Many aspects of Colombian culture can be traced back to the early culture of Spain of the 16th century and its collision with Colombia's native civilizations. The Spanish brought Catholicism, Africans, the feudal encomienda system, and a caste system that favored European-born whites. After independence from Spain, the criollos struggled to establish a pluralistic political system, between conservative and liberal ideals. The conservatives supported the involvement of the Catholic Church in the state, while liberals favored the separation of these. The conservatives managed to outsource public education to the Catholic Church, and for many years, the church controlled the country's education system. Both parties engaged in multiple civil wars resulting in a slow development of the country and the isolation of regions until the end of the 19th century. Ethno-racial groups maintained their ancestral heritage culture: whites tried to keep themselves, despite the growing number of illegitimate children of mixed African or indigenous ancestry. These people were labeled with any number of descriptive names, derived from the casta system, such as mestizo, mulatto and moreno. Blacks and indigenous people of Colombia also mixed to form zambos, creating a new ethno-racial group in society. This mix also created a fusion of cultures. Carnivals for example became an opportunity for all classes and colors to congregate without prejudice. The introduction of the bill of rights of men and the abolishment of slavery (1851) eased the segregationist tensions between the races, but the dominance of the whites prevailed and prevails to some extent to this day.

Sucre Department Department of Colombia

Sucre is a department in the Caribbean Region of Colombia. The department ranks 27th by area, 10,670 km2 (4,120 sq mi) and it has a population of 904,863, ranking 20th of all the 32 departments of Colombia. Sucre is bordered by the Caribbean on the northwest; by Bolívar Department on the east and by Córdoba Department on the west.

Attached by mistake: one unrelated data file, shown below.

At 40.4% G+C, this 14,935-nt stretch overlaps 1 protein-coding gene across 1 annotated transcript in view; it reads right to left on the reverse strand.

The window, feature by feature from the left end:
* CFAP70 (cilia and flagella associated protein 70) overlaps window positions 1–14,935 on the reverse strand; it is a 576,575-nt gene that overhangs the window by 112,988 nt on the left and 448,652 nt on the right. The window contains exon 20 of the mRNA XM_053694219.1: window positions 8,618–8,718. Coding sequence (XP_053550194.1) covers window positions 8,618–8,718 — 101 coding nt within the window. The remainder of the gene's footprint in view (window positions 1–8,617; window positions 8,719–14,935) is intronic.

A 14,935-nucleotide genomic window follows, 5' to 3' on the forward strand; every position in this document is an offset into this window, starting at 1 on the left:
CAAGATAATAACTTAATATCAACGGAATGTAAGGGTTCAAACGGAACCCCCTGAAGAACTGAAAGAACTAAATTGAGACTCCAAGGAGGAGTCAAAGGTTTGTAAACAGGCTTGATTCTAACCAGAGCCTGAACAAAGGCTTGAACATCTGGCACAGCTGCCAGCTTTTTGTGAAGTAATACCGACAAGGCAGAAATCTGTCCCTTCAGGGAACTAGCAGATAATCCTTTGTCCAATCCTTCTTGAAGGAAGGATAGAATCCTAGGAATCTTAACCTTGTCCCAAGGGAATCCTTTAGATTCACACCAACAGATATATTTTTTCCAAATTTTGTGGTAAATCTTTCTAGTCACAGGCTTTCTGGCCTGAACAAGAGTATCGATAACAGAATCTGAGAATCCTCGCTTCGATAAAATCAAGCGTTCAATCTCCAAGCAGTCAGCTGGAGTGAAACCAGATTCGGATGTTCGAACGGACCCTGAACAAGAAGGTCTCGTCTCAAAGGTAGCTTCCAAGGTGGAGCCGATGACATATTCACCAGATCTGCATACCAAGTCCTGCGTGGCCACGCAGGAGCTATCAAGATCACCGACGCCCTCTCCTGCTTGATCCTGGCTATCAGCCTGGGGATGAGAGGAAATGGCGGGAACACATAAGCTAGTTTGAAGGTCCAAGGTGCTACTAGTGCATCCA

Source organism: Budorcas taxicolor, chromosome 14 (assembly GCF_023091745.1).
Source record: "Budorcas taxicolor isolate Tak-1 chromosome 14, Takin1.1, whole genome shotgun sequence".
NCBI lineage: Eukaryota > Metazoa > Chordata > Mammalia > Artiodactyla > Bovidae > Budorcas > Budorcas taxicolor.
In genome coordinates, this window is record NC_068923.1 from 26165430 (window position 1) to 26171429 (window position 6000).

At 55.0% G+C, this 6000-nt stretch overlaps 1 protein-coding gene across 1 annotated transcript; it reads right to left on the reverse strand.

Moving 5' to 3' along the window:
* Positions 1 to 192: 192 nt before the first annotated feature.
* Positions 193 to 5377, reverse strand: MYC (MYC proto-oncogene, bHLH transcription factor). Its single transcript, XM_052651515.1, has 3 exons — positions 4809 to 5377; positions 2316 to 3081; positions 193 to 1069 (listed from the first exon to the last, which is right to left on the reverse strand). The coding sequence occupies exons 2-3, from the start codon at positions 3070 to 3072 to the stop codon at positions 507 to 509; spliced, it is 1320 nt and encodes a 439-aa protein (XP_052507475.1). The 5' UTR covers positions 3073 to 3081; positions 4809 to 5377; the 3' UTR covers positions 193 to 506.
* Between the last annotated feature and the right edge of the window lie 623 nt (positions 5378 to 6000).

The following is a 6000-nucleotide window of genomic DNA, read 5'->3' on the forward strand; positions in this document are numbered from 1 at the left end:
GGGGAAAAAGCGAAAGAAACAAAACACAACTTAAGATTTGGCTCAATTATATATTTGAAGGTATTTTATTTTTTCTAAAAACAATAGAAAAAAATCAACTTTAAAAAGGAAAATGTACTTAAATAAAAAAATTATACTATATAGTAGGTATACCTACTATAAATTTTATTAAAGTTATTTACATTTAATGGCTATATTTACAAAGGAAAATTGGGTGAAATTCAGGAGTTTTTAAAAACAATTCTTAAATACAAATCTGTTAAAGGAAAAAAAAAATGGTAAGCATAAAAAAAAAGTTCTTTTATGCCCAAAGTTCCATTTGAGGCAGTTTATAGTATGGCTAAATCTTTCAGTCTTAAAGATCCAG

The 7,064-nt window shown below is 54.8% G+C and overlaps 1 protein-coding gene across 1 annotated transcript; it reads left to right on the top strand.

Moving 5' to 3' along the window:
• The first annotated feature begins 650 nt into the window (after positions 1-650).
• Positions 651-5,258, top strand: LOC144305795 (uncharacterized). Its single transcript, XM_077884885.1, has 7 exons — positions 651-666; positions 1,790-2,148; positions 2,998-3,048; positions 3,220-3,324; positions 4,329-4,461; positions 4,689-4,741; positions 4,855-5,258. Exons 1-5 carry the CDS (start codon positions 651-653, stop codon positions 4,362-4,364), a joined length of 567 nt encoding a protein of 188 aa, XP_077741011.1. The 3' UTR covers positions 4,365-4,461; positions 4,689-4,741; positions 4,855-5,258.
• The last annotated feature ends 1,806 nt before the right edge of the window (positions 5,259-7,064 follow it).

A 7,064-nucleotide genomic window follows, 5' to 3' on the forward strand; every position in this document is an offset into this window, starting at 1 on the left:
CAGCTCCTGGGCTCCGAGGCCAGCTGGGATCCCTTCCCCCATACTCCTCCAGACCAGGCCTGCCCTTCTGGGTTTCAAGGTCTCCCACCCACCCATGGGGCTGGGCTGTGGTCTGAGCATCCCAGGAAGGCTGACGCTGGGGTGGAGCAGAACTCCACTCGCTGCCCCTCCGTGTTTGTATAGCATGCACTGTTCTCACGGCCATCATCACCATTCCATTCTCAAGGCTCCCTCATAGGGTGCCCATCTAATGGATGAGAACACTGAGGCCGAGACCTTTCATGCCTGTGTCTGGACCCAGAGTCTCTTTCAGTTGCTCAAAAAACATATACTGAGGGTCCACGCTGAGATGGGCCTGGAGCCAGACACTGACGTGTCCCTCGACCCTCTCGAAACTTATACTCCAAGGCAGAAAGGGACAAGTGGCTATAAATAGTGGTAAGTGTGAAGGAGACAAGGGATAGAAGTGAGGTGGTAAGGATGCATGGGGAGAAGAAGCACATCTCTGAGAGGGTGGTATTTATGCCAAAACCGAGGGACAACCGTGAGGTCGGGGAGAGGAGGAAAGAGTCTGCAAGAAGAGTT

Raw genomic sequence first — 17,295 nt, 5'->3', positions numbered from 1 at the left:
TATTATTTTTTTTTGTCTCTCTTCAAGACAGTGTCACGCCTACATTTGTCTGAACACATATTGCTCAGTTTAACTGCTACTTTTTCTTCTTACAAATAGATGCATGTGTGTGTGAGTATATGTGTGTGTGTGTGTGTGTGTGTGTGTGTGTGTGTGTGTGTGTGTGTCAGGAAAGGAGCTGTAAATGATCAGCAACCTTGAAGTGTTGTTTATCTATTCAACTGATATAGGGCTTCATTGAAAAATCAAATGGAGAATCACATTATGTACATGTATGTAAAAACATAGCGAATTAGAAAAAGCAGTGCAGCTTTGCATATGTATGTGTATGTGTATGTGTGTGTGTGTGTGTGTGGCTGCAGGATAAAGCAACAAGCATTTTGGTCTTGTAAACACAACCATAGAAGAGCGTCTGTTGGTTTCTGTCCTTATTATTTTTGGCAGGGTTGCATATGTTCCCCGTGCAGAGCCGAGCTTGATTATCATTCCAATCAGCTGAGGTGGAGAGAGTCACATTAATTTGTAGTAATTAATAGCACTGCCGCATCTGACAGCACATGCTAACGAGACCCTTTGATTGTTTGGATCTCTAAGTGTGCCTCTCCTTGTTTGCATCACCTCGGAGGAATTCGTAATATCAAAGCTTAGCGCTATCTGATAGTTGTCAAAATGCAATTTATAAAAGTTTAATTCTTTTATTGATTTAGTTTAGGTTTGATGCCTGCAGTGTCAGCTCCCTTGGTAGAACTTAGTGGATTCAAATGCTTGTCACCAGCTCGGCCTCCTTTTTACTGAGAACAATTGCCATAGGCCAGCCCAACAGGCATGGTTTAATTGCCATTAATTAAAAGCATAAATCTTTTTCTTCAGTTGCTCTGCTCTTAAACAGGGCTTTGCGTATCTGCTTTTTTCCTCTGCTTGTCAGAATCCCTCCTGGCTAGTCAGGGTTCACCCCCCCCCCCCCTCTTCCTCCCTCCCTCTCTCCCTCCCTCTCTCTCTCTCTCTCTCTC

Valledupar City and municipality in Caribbean, Colombia

Valledupar is a city and municipality in northeastern Colombia. It is the capital of Cesar Department. Its name, Valle de Upar, was established in honor of the Amerindian cacique who ruled the valley; Cacique Upar. The city lies between the mountains of Sierra Nevada de Santa Marta and the Serranía del Perijá to the borders of the Guatapurí and Cesar rivers.

Guajira Peninsula South American peninsula

Guajira Peninsula[gwaˈxiɾa, gwaˈhiɾa], is a peninsula in northern Colombia and northwestern Venezuela in the Caribbean. It is the northernmost peninsula in South America and has an area of 25,000 km2 (9,700 sq mi) extending from the Manaure Bay (Colombia) to the Calabozo Ensenada in the Gulf of Venezuela (Venezuela), and from the Caribbean to the Serranía del Perijá mountains range.

La Guajira Department Department of Colombia

La Guajira is a department of Colombia. It occupies most of the Guajira Peninsula in the northeast region of the country, on the Caribbean Sea and bordering Venezuela, at the northernmost tip of South America. The capital city of the department is Riohacha.

The Caribbean Bloc of the FARC-EP was a medium-sized FARC-EP bloc which operated in the Northern areas of Colombia and along the Caribbean coast, with routes and access to the coast being strategically important, and was thus sometimes referred to as the Northern Bloc. At the end of the 1990s the group had much control over the rural areas connecting the urban centers of the Caribbean region, but in the 2000s was forced to retreat into the more inhospitable Andes. The group's leaders have been held responsible for numerous kidnappings and killings along the entire Caribbean coast, including the urban centers Cartagena, Barranquilla, Valledupar and Santa Marta. This bloc was also the center of the high-profile kidnapping of Fernando Araújo, who recovered his freedom during a Colombian National Army offensive in early 2007.

Dibulla, La Guajira town in Caribbean, Colombia

Dibulla is a town and municipality located in the Department of La Guajira, Colombia by the Caribbean sea and the Sierra Nevada de Santa Marta mountains on the Guajira Peninsula. It was proclaimed municipality in 1995.

Tourism in Colombia

The contribution of travel and tourism to GDP was US$5,880.3bn in 2016. Tourism generated 556,135 jobs in 2016. Foreign tourist visits were predicted to have risen from 0.6 million in 2007 to 4 million in 2017. Responsible tourism became a peremptory need for Colombia because it minimizes negative social, economic and environmental impacts and makes positive contributions to the conservation of natural and cultural heritage.

Natural regions of Colombia